A Homeless Woman- Delhi, 2000, 6:33 video loop, Silent.

Kimsooja and the Art of Place

David Morgan, 2013

Place is important in the work of Kimsooja. The Bottari Truck in Exile (1999) was a work on the road, a truck heaped with bundles of clothing and bedcovers wrapped in brilliant silk fabric, travelling from one place to the next. In video work from 1999 to 2001, she traveled to many places around the world to produce pieces such as A Needle Woman (1999-2001) and A Laundry Woman (2000). More recently, she has devoted much effort to site-specific work that transforms an existing place such as the Crystal Palace in Madrid (2005) or the Teatro la Fenice in Venice (2006) through the graceful calibrations of light and color. In many ways, Kimsooja’s art may be described as a searching meditation on the nature of place—asking a number of questions such as what a place is, how it is defined, how long it lasts, who makes it, what the relation of place is to body, and how places are experienced. A Homeless Woman (2001) and A Beggar Woman (2001), videos that document her emplacement within teeming urban crowds as an anonymous female figure dressed in gray, whose silent, immovable presence is literally out of place, disrupting the traffic of befuddled pedestrians, if only for a moment. Some respond by pausing to inspect her, others are bemused by the camera that witnesses their presence. Still others fail to notice her at all, for whom she is nothing but the blurred place through which they hurry on their way to work.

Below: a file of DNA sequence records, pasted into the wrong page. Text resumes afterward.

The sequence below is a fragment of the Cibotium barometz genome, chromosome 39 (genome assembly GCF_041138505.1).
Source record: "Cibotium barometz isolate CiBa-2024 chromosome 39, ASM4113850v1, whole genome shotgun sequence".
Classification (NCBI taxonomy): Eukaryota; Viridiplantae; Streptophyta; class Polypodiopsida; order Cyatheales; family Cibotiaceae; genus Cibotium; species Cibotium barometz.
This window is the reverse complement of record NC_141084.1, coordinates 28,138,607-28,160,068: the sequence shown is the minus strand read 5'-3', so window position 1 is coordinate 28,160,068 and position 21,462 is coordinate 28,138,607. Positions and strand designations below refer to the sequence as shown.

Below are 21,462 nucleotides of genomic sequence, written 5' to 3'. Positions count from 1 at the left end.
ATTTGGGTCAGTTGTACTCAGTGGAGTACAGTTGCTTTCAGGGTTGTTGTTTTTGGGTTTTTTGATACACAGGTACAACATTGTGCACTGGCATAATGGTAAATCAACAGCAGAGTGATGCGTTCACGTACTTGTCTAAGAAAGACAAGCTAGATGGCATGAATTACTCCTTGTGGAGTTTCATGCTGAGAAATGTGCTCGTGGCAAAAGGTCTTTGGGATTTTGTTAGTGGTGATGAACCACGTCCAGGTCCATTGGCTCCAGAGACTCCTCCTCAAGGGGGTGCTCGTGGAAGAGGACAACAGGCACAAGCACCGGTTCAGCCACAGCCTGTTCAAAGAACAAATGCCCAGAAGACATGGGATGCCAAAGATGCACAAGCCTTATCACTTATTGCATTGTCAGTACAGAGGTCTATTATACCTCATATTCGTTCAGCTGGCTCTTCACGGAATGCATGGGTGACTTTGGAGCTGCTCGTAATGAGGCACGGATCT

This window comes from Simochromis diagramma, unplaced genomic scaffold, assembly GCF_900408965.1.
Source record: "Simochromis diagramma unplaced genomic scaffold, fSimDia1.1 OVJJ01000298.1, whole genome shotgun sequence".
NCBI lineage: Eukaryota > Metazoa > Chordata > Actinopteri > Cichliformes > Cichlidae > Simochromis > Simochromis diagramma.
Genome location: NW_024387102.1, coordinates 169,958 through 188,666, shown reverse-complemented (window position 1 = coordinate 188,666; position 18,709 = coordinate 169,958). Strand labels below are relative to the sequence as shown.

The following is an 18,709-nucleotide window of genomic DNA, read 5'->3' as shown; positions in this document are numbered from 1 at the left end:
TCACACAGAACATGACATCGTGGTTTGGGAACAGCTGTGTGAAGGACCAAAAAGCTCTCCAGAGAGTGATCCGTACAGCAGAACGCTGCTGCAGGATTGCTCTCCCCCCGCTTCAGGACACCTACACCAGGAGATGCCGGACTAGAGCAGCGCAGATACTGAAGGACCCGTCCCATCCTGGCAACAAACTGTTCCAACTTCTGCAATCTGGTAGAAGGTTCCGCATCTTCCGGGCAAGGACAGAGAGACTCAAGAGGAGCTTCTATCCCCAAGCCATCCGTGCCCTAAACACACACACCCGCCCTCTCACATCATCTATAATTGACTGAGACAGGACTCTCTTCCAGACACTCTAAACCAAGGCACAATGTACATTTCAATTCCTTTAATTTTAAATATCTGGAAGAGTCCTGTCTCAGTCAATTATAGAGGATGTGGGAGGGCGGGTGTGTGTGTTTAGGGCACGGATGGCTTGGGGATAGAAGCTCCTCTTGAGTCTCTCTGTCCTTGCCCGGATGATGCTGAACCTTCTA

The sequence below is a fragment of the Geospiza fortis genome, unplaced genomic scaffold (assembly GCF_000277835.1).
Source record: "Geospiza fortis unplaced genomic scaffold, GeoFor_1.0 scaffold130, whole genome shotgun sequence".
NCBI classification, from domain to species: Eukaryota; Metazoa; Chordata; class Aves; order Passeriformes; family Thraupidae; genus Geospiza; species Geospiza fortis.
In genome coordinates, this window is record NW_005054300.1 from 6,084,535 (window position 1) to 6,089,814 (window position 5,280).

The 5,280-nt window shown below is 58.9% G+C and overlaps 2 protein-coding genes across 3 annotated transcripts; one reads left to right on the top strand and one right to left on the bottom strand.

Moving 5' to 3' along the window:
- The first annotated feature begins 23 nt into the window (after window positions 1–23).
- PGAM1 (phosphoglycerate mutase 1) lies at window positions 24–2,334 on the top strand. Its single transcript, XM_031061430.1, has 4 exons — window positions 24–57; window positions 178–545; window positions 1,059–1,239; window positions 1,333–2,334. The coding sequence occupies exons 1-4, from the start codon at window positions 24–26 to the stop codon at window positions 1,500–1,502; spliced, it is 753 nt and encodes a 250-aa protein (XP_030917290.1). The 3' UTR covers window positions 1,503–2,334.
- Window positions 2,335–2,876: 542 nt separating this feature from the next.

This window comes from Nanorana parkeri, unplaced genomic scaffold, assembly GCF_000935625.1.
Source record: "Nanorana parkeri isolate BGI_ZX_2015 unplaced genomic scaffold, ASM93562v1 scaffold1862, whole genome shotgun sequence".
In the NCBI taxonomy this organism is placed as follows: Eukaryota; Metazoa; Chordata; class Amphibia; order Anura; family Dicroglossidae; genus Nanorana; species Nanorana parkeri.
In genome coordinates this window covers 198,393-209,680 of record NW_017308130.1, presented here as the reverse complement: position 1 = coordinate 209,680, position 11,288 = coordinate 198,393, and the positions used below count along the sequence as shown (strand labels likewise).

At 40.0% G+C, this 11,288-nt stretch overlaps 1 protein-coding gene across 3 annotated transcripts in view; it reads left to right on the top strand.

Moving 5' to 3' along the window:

The signals of critique, whether political or economic or geared to considerations of ethnicity or gender, are not hard to see. One could readily give Kimsooja’s art of place a reading that stresses an incisive reflection on the politics of identity, the social construction of gender and race, the economics of power and agency. Clearly, the crafting of place relies fundamentally on the coordinates of authority, social relations, and hierarchies keyed to ethnicity, race, and gender. And one need not look far in her discussions of her own work to find the artist’s corroboration of a political reading. She dedicated Bottari Truck in Exile, exhibited at the Venice Biennale in 1999, to refugees of the current war in Kosovo. Exile is an apt theme in regard to place because it means the loss of one’s native setting or milieu, one’s homeland. Kimsooja brought the truck loaded with bottari (Korean for “bundle”) from Korea to Venice for the Biennale. The work was not simply the truck, but the process of getting it from one place to another. She traversed countless national and international boundaries to transport bundles of laundry, the baggage in which exiles haul the traces of their existence. One thinks of transnationalism and the global flows of labor; of forced migrations; of international traffic in contraband; or of worldwide circuitry of capital pulsing through networks of markets.